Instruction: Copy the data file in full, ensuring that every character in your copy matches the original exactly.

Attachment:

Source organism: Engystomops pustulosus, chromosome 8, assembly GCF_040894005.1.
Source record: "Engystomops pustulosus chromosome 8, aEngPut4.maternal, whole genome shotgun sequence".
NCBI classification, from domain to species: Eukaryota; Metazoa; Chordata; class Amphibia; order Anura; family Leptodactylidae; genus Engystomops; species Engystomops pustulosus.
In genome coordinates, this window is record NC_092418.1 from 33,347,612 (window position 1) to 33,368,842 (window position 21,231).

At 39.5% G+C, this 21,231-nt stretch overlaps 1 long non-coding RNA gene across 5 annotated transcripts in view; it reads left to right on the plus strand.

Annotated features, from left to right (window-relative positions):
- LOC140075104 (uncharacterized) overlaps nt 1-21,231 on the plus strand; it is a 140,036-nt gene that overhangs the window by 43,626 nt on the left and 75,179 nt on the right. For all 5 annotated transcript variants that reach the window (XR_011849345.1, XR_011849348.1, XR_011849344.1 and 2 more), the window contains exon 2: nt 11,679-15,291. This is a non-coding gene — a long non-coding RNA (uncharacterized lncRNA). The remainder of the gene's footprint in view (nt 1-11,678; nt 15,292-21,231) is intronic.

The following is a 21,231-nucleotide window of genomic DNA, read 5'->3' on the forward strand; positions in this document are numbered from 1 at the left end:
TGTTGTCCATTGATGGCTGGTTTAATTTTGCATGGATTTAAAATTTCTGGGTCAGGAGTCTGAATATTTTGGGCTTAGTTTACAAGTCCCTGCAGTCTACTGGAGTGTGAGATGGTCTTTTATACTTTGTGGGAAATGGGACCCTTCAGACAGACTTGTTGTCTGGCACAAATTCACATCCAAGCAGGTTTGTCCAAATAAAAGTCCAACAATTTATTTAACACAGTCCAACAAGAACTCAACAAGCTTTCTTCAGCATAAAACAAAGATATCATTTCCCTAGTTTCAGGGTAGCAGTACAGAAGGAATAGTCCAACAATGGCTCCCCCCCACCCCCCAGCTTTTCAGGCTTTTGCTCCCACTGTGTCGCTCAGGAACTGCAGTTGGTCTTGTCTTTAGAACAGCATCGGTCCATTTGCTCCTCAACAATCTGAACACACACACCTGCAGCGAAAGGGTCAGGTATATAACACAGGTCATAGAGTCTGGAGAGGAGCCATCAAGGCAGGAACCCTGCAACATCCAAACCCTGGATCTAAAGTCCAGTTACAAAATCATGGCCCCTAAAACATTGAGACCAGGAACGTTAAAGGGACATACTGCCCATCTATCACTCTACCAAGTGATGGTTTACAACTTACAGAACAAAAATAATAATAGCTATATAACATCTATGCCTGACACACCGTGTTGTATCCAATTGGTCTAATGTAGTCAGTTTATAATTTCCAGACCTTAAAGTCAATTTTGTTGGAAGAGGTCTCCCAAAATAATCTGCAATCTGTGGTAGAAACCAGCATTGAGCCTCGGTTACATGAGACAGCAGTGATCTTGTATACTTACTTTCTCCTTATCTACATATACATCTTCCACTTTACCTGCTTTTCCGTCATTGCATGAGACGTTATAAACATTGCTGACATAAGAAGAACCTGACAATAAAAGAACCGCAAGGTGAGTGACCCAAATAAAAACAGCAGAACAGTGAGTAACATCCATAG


Source organism: Engystomops pustulosus, chromosome 8, assembly GCF_040894005.1.
Source record: "Engystomops pustulosus chromosome 8, aEngPut4.maternal, whole genome shotgun sequence".
NCBI classification, from domain to species: Eukaryota; Metazoa; Chordata; class Amphibia; order Anura; family Leptodactylidae; genus Engystomops; species Engystomops pustulosus.
In genome coordinates, this window is record NC_092418.1 from 33,347,612 (window position 1) to 33,368,842 (window position 21,231).

At 39.5% G+C, this 21,231-nt stretch overlaps 1 long non-coding RNA gene across 5 annotated transcripts in view; it reads left to right on the plus strand.

Annotated features, from left to right (window-relative positions):
- LOC140075104 (uncharacterized) overlaps nt 1-21,231 on the plus strand; it is a 140,036-nt gene that overhangs the window by 43,626 nt on the left and 75,179 nt on the right. For all 5 annotated transcript variants that reach the window (XR_011849345.1, XR_011849348.1, XR_011849344.1 and 2 more), the window contains exon 2: nt 11,679-15,291. This is a non-coding gene — a long non-coding RNA (uncharacterized lncRNA). The remainder of the gene's footprint in view (nt 1-11,678; nt 15,292-21,231) is intronic.

The following is a 21,231-nucleotide window of genomic DNA, read 5'->3' on the forward strand; positions in this document are numbered from 1 at the left end:
TGTTGTCCATTGATGGCTGGTTTAATTTTGCATGGATTTAAAATTTCTGGGTCAGGAGTCTGAATATTTTGGGCTTAGTTTACAAGTCCCTGCAGTCTACTGGAGTGTGAGATGGTCTTTTATACTTTGTGGGAAATGGGACCCTTCAGACAGACTTGTTGTCTGGCACAAATTCACATCCAAGCAGGTTTGTCCAAATAAAAGTCCAACAATTTATTTAACACAGTCCAACAAGAACTCAACAAGCTTTCTTCAGCATAAAACAAAGATATCATTTCCCTAGTTTCAGGGTAGCAGTACAGAAGGAATAGTCCAACAATGGCTCCCCCCCACCCCCCAGCTTTTCAGGCTTTTGCTCCCACTGTGTCGCTCAGGAACTGCAGTTGGTCTTGTCTTTAGAACAGCATCGGTCCATTTGCTCCTCAACAATCTGAACACACACACCTGCAGCGAAAGGGTCAGGTATATAACACAGGTCATAGAGTCTGGAGAGGAGCCATCAAGGCAGGAACCCTGCAACATCCAAACCCTGGATCTAAAGTCCAGTTACAAAATCATGGCCCCTAAAACATTGAGACCAGGAACGTTAAAGGGACATACTGCCCATCTATCACTCTACCAAGTGATGGTTTACAACTTACAGAACAAAAATAATAATAGCTATATAACATCTATGCCTGACACACCGTGTTGTATCCAATTGGTCTAATGTAGTCAGTTTATAATTTCCAGACCTTAAAGTCAATTTTGTTGGAAGAGGTCTCCCAAAATAATCTGCAATCTGTGGTAGAAACCAGCATTGAGCCTCGGTTACATGAGACAGCAGTGATCTTGTATACTTACTTTCTCCTTATCTACATATACATCTTCCACTTTACCTGCTTTTCCGTCATTGCATGAGACGTTATAAACATTGCTGACATAAGAAGAACCTGACAATAAAAGAACCGCAAGGTGAGTGACCCAAATAAAAACAGCAGAACAGTGAGTAACATCCATAG